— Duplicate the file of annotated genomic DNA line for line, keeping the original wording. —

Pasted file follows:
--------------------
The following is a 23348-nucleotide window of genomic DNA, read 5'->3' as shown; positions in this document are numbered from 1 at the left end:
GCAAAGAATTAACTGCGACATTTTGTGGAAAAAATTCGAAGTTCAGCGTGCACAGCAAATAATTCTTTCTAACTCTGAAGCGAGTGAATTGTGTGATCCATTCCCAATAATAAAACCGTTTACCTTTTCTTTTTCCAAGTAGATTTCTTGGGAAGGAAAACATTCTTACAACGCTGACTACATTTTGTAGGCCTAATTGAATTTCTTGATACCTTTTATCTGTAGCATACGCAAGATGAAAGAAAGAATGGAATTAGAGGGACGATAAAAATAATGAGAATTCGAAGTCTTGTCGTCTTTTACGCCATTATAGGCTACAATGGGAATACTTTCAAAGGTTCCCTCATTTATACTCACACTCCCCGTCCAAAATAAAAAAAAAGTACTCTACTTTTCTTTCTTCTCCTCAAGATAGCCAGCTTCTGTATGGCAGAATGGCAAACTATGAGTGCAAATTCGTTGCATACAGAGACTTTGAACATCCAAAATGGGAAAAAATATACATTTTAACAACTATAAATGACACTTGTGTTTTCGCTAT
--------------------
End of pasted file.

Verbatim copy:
The following is a 23348-nucleotide window of genomic DNA, read 5'->3' as shown; positions in this document are numbered from 1 at the left end:
GCAAAGAATTAACTGCGACATTTTGTGGAAAAAATTCGAAGTTCAGCGTGCACAGCAAATAATTCTTTCTAACTCTGAAGCGAGTGAATTGTGTGATCCATTCCCAATAATAAAACCGTTTACCTTTTCTTTTTCCAAGTAGATTTCTTGGGAAGGAAAACATTCTTACAACGCTGACTACATTTTGTAGGCCTAATTGAATTTCTTGATACCTTTTATCTGTAGCATACGCAAGATGAAAGAAAGAATGGAATTAGAGGGACGATAAAAATAATGAGAATTCGAAGTCTTGTCGTCTTTTACGCCATTATAGGCTACAATGGGAATACTTTCAAAGGTTCCCTCATTTATACTCACACTCCCCGTCCAAAATAAAAAAAAAGTACTCTACTTTTCTTTCTTCTCCTCAAGATAGCCAGCTTCTGTATGGCAGAATGGCAAACTATGAGTGCAAATTCGTTGCATACAGAGACTTTGAACATCCAAAATGGGAAAAAATATACATTTTAACAACTATAAATGACACTTGTGTTTTCGCTAT